Missing three footers giving you fits? Ready to snap your driver because you can't find a fairway? Relax, it's just a game - it's supposed to be fun. The joy of the game is the challenge. It's not like your efforts are going to put you in a mental institution -- well, unless you're this guy.
Rickie Fowler fans know that the kid loves motorcycles and fast cars almost as much as he loves golf. He even spent last weekend in Austin hanging out with the Red Bull folks at the Formula 1 Grand Prix.
And on Monday night, he was talking cars with some fans on Twitter. A fellow auto enthusiast said he knew Fowler had a Nissan GTR, a Porsche 911 GT3RS and a Cadillac Escalade, and asked Fowler what other vehicles are in his stable. Fowler responded that he also has a Mitsubishi Lancer Evolution X and a 1966 Mini Cooper S, which, he said, has the steering wheel on the right side.
The shaggy one also shared pictures of a couple of his favorite rides, which I have cobbled together above. The one on the left is obviously the Mini Cooper, and the one on the right is the Porsche 911. As different as they are, they both look exactly like what you’d think Rickie Fowler’s cars would look like – cool, and ready to roll!
With the arrival of Thanksgiving Week, golf season around much of the country is winding down -- or at least slowing down -- so it’s a good time to take a look at what kind of a year the industry is having.
A few days ago, I posted an item reporting the good news that rounds played through the first three quarters of 2011 were up about 9 percent nationwide over the same period in 2011. That info came from the National Golf Foundation's State of the Golf Industry Update, which also takes a look at several other aspects of the industry. Here are some more details from that report:
Golf Course Operations: Logically, golf courses operators have benefitted most directly from the jump in rounds played. PGA PerformanceTrak reports golf fee revenues up nearly 9 percent at member facilities, and these facilities report similar gains in food, beverage and merchandise revenues. However, the report noted, the weather, local competition and the state of local economies drive individual course performance, and stressed that courses are battling harder than ever for business.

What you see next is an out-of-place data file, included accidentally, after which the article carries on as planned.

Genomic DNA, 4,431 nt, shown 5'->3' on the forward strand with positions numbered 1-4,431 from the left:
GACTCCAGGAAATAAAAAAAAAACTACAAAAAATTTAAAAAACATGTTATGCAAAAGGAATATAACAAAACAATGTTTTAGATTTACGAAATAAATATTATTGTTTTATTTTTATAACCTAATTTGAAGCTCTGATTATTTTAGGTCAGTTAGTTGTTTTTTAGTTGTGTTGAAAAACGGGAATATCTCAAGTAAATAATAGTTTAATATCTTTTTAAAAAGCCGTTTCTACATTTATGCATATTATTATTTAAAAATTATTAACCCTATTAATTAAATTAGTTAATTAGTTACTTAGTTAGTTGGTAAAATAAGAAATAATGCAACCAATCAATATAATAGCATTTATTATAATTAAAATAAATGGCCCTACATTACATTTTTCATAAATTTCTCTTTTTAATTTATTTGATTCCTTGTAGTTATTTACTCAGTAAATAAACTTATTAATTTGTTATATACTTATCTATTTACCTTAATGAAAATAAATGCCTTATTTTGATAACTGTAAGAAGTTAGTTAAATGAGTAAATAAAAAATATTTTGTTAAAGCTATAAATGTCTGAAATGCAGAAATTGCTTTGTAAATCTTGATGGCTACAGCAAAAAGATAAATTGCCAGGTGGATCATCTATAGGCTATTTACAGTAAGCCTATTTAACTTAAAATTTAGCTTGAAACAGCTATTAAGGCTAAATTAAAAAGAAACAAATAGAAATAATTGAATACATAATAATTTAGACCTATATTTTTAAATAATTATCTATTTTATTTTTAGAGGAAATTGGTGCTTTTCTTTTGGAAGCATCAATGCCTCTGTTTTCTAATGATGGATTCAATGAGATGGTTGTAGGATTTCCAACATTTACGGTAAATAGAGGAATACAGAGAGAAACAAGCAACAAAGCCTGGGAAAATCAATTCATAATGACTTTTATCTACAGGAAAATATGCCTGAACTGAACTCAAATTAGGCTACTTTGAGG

Golf Course Development: U.S. golf course openings remain at historic lows and that won't change for the foreseeable future, said the NGF. Course closures will be about the same as last yea, and the NGF believes this gradual reduction of the number of courses open for play is expected to continue into at least the near future.
The good news is that golf course transaction activity has increased in 2012 as distressed properties are being purchased by opportunistic entrepreneurs, many of whom continue to operate them as golf courses rather than re-develop them. Some of the factors preventing course owners from turning their courses into housing developments or finding other uses for them are the lack of available credit, low commercial space occupancy rates and large amount of houses already on the market.
Outside the United States, golf course development continues to grow. The NGF says it has identified more than 150 new course openings in the last two years, and is aware of more than 300 new courses currently under construction in 85 countries around the world.
Golf Equipment: Sales of golf equipment continue to trend upward after bottoming out in 2009, says the NGF. Wholesale golf club sales are up more than 8 percent in 2012 (in both units and dollars). While still below pre-recession levels, the report adds, this evidence of recovery is encouraging.
Interestingly, however, the sale of golf balls has yet to recover, even despite this year’s 9 percent increase in rounds played. In fact, the total dozens of ball shipped this year has actually dropped over the last year, though the dollar amount paid for those balls has risen over last year.